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Is Renishaw plc’s (LON:RSW) 22% ROCE Any Good?

Austin Wood

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Today we are going to look at Renishaw plc (LON:RSW) to see whether it might be an attractive investment prospect. Specifically, we’re going to calculate its Return On Capital Employed (ROCE), in the hopes of getting some insight into the business.

First of all, we’ll work out how to calculate ROCE. Then we’ll compare its ROCE to similar companies. Finally, we’ll look at how its current liabilities affect its ROCE.

What is Return On Capital Employed (ROCE)?

ROCE measures the amount of pre-tax profits a company can generate from the capital employed in its business. All else being equal, a better business will have a higher ROCE. Overall, it is a valuable metric that has its flaws. Author Edwin Whiting says to be careful when comparing the ROCE of different businesses, since ‘No two businesses are exactly alike.’

How Do You Calculate Return On Capital Employed?

Analysts use this formula to calculate return on capital employed:

Return on Capital Employed = Earnings Before Interest and Tax (EBIT) ÷ (Total Assets – Current Liabilities)

Or for Renishaw:

0.22 = UK£149m ÷ (UK£735m – UK£98m) (Based on the trailing twelve months to December 2018.)

So, Renishaw has an ROCE of 22%.

View our latest analysis for Renishaw

Does Renishaw Have A Good ROCE?

ROCE is commonly used for comparing the performance of similar businesses. In our analysis, Renishaw’s ROCE is meaningfully higher than the 14% average in the Electronic industry. We would consider this a positive, as it suggests it is using capital more effectively than other similar companies. Regardless of the industry comparison, in absolute terms, Renishaw’s ROCE currently appears to be excellent.

LSE:RSW Last Perf February 13th 19

When considering this metric, keep in mind that it is backwards looking, and not necessarily predictive. Companies in cyclical industries can be difficult to understand using ROCE, as returns typically look high during boom times, and low during busts. This is because ROCE only looks at one year, instead of considering returns across a whole cycle. What happens in the future is pretty important for investors, so we have prepared a free report on analyst forecasts for Renishaw.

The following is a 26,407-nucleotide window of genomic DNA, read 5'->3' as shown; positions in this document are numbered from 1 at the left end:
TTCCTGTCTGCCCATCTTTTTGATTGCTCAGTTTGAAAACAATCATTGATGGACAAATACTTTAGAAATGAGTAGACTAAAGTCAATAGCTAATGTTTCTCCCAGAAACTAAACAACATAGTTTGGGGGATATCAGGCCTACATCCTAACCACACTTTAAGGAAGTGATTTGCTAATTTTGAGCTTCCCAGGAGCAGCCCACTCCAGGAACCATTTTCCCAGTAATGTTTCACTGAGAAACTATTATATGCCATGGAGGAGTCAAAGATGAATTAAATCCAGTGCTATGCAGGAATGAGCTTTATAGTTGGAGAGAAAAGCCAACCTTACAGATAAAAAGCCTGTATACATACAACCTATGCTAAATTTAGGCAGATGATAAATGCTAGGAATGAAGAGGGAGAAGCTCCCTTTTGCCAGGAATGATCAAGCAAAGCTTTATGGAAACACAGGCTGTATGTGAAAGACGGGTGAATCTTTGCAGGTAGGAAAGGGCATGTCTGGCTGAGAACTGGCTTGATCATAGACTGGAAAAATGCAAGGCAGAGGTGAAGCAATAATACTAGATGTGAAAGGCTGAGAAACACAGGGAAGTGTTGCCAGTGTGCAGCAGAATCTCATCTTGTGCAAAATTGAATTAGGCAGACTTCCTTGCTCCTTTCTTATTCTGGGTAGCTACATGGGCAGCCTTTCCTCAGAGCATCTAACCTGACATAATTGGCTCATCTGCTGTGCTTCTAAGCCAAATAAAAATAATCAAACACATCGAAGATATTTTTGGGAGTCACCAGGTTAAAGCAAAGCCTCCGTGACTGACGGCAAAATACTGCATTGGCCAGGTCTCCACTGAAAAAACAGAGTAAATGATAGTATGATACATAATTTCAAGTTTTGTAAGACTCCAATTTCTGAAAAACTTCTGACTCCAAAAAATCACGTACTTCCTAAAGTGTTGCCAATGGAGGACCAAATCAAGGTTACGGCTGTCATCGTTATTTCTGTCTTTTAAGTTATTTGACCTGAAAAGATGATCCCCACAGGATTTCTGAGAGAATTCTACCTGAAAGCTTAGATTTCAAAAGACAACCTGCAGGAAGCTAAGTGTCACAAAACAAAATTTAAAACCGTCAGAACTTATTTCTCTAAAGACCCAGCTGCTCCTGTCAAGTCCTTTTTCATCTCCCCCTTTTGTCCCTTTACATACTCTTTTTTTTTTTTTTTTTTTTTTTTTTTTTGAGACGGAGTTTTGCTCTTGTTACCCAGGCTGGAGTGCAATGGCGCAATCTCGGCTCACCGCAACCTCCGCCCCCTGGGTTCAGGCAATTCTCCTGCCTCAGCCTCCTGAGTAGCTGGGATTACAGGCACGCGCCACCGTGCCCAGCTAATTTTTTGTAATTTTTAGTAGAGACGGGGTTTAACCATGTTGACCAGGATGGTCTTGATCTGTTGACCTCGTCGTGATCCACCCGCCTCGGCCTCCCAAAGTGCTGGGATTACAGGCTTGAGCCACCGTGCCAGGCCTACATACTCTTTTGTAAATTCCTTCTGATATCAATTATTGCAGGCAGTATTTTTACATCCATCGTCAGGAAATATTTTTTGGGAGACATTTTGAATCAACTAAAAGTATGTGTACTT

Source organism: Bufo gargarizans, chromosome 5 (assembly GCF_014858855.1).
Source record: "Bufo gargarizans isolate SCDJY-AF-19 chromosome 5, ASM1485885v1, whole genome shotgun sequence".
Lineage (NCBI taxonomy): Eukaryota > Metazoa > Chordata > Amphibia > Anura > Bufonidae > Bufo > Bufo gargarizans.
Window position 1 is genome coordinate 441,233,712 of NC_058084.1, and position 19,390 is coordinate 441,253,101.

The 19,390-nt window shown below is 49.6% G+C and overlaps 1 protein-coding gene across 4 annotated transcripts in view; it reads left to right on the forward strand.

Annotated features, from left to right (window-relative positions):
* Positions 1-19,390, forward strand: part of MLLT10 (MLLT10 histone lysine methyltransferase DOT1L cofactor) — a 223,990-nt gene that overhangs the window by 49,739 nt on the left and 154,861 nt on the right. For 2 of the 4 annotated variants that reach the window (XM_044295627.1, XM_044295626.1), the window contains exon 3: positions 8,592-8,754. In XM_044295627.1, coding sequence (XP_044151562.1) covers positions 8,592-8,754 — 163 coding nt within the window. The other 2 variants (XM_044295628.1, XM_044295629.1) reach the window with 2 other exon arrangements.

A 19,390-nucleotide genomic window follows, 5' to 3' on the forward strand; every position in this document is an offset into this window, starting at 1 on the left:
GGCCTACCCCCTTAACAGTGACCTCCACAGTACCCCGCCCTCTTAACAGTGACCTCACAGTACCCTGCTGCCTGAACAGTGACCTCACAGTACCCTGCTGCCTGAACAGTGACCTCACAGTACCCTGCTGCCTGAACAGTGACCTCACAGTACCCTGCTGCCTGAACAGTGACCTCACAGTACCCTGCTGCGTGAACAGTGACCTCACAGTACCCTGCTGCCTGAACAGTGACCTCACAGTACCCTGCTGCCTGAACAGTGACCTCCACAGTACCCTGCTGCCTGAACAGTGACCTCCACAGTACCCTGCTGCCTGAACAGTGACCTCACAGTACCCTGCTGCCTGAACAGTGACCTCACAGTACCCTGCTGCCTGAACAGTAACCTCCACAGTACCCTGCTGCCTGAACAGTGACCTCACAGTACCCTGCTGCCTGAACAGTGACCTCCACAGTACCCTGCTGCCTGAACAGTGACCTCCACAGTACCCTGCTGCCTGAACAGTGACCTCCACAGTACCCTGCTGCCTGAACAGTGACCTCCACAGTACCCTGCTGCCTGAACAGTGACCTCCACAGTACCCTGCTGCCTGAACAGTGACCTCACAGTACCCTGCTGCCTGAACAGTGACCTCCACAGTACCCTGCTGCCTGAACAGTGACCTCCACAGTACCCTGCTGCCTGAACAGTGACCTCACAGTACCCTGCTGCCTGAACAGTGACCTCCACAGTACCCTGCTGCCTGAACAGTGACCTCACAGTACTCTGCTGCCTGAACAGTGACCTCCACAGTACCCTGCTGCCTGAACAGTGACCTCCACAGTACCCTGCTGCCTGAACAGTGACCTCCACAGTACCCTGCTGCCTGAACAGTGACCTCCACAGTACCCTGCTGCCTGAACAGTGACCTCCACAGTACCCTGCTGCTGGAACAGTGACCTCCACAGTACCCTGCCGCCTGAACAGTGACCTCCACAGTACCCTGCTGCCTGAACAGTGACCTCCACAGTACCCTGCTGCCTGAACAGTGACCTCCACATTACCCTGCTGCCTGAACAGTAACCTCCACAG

Renishaw’s Current Liabilities And Their Impact On Its ROCE

Current liabilities include invoices, such as supplier payments, short-term debt, or a tax bill, that need to be paid within 12 months. Due to the way ROCE is calculated, a high level of current liabilities makes a company look as though it has less capital employed, and thus can (sometimes unfairly) boost the ROCE. To counter this, investors can check if a company has high current liabilities relative to total assets.

Renishaw has total liabilities of UK£98m and total assets of UK£735m. As a result, its current liabilities are equal to approximately 13% of its total assets. This is quite a low level of current liabilities which would not greatly boost the already high ROCE.

Our Take On Renishaw’s ROCE

With low current liabilities and a high ROCE, Renishaw could be worthy of further investigation. You might be able to find a better buy than Renishaw. If you want a selection of possible winners, check out this free list of interesting companies that trade on a P/E below 20 (but have proven they can grow earnings).

For those who like to find winning investments this free list of growing companies with recent insider purchasing, could be just the ticket.

To help readers see past the short term volatility of the financial market, we aim to bring you a long-term focused research analysis purely driven by fundamental data. Note that our analysis does not factor in the latest price-sensitive company announcements.

The author is an independent contributor and at the time of publication had no position in the stocks mentioned. For errors that warrant correction please contact the editor at editorial-team@simplywallst.com.